Elapsed time winners in Caribbean 600

Published on February 21st, 2018

(February 21, 2018) – In the early hours on the third day of the 2018 RORC Caribbean 600, the multihull and monohull elapsed time winners finished in Antigua the 600 nm course today that took them around 11 Caribbean islands.

Peter Aschenbrenner’s American 63′ Trimaran Paradox crossed the finish line in an elapsed time of 1 day, 13 hours 5 minutes and 16 seconds taking Multihull Line Honours.

George David’s American Maxi Rambler 88 crossed the finish line just under half an hour later to take Monohull Line Honours and to set a new monohull race record of 1 day 13 hours 41 minutes and 45 seconds. Rambler 88 eclipsed the time set by Rambler 100 in 2011 by nearly two and a half hours.

“It was a hard race with good strong trades; 20-25 knots the whole way around the track. The whole boat was loaded up and we had to take extreme care,” said David. “We sailed a good race and didn’t leave much out there. Nobody got hurt and we didn’t break anything, all of which is good.

“Why did we beat the record? I think it might come down to evolution in design. Six years ago the conditions were similar, yet we are two and a half hours ahead of a 100ft boat. Boats just go faster.

“We made some modifications over the winter to Rambler 88. We draw 7 metres now and we took a ton and a half of displacement out of the boat. Its lighter and livelier and gets up and going quick.”

“The ride down from Tintamarre to Guadeloupe was at night, very fast, very wet and very intense,” commented Aschenbrenner. “All-in-all, the conditions were just perfect for Paradox… she loved it. This is what we dream about doing in the boat, and the combination of cruising the boat for two weeks before the race gives that great juxtaposition (hence the name Paradox).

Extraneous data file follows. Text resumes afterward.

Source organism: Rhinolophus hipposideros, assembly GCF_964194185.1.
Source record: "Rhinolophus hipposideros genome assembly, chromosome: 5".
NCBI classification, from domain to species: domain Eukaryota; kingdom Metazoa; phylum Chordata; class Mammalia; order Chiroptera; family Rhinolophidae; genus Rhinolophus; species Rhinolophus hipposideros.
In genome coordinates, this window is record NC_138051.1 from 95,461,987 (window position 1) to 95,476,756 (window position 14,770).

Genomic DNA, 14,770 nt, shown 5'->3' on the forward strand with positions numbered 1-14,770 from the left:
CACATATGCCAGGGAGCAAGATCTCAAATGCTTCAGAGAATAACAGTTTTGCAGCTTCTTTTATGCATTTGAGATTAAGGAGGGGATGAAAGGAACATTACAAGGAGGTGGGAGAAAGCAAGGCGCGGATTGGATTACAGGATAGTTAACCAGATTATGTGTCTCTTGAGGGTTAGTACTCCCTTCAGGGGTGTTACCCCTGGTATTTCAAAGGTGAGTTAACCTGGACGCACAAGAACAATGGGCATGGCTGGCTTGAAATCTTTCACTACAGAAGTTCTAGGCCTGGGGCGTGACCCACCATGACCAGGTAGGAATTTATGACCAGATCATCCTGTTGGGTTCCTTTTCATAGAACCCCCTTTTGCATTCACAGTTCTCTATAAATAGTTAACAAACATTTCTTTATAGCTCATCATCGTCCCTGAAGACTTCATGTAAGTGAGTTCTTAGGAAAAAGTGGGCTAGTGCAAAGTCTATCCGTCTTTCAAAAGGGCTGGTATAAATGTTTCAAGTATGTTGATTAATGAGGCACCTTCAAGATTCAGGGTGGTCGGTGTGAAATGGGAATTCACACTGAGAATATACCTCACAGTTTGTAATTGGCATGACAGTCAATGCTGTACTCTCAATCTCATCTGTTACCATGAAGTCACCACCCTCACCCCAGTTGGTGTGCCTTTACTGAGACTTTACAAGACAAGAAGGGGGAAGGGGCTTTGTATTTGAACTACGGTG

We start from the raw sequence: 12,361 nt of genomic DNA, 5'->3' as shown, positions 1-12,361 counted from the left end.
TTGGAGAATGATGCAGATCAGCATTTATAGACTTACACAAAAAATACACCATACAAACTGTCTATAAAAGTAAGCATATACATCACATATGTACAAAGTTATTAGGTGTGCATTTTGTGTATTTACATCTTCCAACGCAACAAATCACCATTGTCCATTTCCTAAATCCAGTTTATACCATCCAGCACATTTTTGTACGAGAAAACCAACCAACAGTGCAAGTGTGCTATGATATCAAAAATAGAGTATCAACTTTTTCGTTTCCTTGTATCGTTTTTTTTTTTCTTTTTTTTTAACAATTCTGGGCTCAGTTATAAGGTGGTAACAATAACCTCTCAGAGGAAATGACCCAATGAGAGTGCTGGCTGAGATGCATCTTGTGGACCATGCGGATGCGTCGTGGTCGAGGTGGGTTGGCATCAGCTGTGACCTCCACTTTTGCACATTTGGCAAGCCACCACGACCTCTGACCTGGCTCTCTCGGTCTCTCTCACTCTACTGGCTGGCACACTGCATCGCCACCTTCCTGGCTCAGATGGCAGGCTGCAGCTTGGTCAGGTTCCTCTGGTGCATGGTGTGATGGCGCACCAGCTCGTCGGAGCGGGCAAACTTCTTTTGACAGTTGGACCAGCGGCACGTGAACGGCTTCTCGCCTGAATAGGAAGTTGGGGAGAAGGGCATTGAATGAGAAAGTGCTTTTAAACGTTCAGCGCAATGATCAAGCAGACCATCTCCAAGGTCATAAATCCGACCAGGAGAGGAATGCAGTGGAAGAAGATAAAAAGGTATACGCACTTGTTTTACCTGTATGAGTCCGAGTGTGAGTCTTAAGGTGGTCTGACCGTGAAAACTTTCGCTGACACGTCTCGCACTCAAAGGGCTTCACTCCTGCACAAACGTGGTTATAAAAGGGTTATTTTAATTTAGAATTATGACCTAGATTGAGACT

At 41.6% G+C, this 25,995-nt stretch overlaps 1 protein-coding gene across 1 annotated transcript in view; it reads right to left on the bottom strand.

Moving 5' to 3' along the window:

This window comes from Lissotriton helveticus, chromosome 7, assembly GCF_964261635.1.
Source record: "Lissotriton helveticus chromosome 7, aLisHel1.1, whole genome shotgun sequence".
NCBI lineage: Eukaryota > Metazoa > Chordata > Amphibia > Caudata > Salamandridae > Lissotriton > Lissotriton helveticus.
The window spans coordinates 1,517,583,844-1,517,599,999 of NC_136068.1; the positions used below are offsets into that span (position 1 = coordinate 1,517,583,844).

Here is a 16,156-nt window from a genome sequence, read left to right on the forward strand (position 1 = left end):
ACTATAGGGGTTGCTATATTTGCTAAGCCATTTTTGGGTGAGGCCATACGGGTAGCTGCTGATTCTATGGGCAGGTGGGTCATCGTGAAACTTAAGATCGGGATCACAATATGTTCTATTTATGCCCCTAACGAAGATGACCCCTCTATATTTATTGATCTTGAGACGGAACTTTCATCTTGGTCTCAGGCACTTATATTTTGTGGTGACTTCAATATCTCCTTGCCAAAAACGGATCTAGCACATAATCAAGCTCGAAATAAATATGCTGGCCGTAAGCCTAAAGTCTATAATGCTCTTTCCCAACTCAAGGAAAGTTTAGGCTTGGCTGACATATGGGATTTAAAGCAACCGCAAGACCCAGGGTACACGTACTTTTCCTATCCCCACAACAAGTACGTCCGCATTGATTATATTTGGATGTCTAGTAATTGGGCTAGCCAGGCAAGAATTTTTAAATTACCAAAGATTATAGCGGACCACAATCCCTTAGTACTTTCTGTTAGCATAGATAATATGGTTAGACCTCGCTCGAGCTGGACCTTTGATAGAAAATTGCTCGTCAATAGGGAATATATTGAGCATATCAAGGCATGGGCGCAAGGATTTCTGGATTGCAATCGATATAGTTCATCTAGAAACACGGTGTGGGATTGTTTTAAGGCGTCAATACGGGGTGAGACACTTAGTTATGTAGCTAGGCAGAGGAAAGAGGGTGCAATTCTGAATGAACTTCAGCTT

“The conditions we had in those big reaches was intense; the wave state was really big and there was a lot of wind. When you hit the wave crest with the cross-beam at 30 knots, it makes a kind-of explosive sound; the boat is moving around a lot and there is spray everywhere.

“Eleven is a great fleet of multihulls, and this is a great place to race them; you are going to be wet and it might as well be warm. It is a combination of great wind and great scenery, it is a wonderful course.”

The USMMA Sailing Foundation’s American Volvo 70 Warrior, skippered by Steve Murray, finished the race shortly after dawn, just four hours after Rambler 88.

“Mr. Toad’s wild ride! A lot of fun and what the boat was made for,” shared Murray. “It’s a great boat, but an incredible team. We have been sailing together since our first race, the Antigua to Bermuda Race and we have really jelled as a team, anticipating each other’s moves. Good boat handling on this boat is impressive to watch.”

George David’s Rambler 88 is the provisional race leader after IRC time correction.

Getting underway on February 19, the RORC Caribbean 600 starts and finishes in Antigua with the 600 nm course carrying the fleet around 11 Caribbean islands.

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(Best best corrected time under IRC)

2017 – Hap Fauth, JV72, Bella Mente (USA)
2016 – George Sakellaris, Maxi 72, Proteus (USA)
2015 – Hap Fauth, JV72, Bella Mente (USA)
2014 – George Sakellaris, RP72, Shockwave (USA)
2013 – Ron O’Hanley, Privateer, Cookson 50 (USA)
2012 – Niklas Zennström’s JV72, Rán (GBR)
2011 – George David, Rambler 100, JK 100 (USA)
2010 – Karl C L Kwok, Beau Geste, Farr 80 (HKG)
2009 – Adrian Lee, Lee Overlay Partners, Cookson 50 (IRL)

Source: RORC Press/J2 Communications


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